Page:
During last council meeting the question regarding Town owned surveillance cameras came up.  One resident made an appearance and told the town that their house was burglarized the other day. He asked the Town council to consider surveillance cameras as you enter the Town. I hope that the Clyde Hill Police department can find the perpetrator who committed this serious crime.

Would surveillance cameras be worth implementing in Yarrow Point?  Here are some of my thoughts on the topic.

 

Functionality

The camera system must be visible to deter criminals from entering the town. Unfortunately, this means that the esthetics of the town must be sacrificed. We have all seen the surveillance cameras as you enter Hunts Point and Medina. They are not hidden by any means. The treelike structure with cameras in all directions located in the roundabout looks almost comical [1]

Video recording and archiving must be available for law enforcement purposes. Night recording capabilities are needed so that the system can operate on a 24×7 basis.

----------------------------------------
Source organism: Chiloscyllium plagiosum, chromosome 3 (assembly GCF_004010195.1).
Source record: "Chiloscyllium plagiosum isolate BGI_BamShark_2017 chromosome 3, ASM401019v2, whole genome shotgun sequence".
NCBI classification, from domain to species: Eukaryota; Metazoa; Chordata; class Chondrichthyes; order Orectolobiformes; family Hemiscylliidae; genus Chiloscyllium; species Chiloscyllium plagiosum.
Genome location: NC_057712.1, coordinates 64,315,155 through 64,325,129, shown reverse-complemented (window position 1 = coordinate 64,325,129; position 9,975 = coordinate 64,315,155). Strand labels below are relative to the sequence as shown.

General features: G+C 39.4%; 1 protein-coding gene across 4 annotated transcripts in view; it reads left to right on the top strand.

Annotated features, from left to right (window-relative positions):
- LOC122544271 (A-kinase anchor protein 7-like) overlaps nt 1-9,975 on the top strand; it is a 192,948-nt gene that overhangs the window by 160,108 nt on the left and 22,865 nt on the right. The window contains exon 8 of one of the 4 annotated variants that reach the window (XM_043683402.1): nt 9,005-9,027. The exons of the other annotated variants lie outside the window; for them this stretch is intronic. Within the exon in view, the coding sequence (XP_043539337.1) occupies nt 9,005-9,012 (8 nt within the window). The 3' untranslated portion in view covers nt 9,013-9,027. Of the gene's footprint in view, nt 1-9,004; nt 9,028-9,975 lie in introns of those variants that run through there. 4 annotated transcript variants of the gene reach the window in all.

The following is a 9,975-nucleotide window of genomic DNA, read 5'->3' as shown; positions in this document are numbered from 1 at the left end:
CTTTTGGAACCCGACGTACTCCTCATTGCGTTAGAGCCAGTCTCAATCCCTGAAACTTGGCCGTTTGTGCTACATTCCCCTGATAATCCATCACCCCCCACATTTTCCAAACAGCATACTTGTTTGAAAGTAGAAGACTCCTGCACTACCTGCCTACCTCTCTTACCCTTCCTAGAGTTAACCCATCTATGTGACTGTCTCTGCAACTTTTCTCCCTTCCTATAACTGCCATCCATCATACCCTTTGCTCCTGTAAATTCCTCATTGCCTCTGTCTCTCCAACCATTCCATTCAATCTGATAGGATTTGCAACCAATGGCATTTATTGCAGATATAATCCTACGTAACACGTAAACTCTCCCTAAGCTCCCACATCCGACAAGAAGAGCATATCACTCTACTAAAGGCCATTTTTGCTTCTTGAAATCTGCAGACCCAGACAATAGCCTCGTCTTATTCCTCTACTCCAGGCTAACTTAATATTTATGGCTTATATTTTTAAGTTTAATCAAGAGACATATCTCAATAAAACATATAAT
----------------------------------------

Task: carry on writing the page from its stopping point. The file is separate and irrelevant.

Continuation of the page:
Automated license plate reading could be available. This would help law enforcement to faster find stolen vehicles. However, during last council meeting the Clyde Hill police noted that they believed current system in Medina and Hunts Point had about 1 hour lag before the Police department got notified about stolen vehicles entering the town.

 

Placement

The placement of such cameras would be challenging. The obvious spot would be the roundabout on 92nd Ave. however that does not cover the entire Town. Some 27 properties (marked with a blue dot below) can be reached via Clyde Hill or from the 520 via the 84th street exit without passing the 92nd avenue roundabout. Hunts Point and Medina have a similar issue with areas such as Medina Circle and properties on Points Drive that are accessible via the 520 offramp without passing any camera. These residents must be compensated in some way.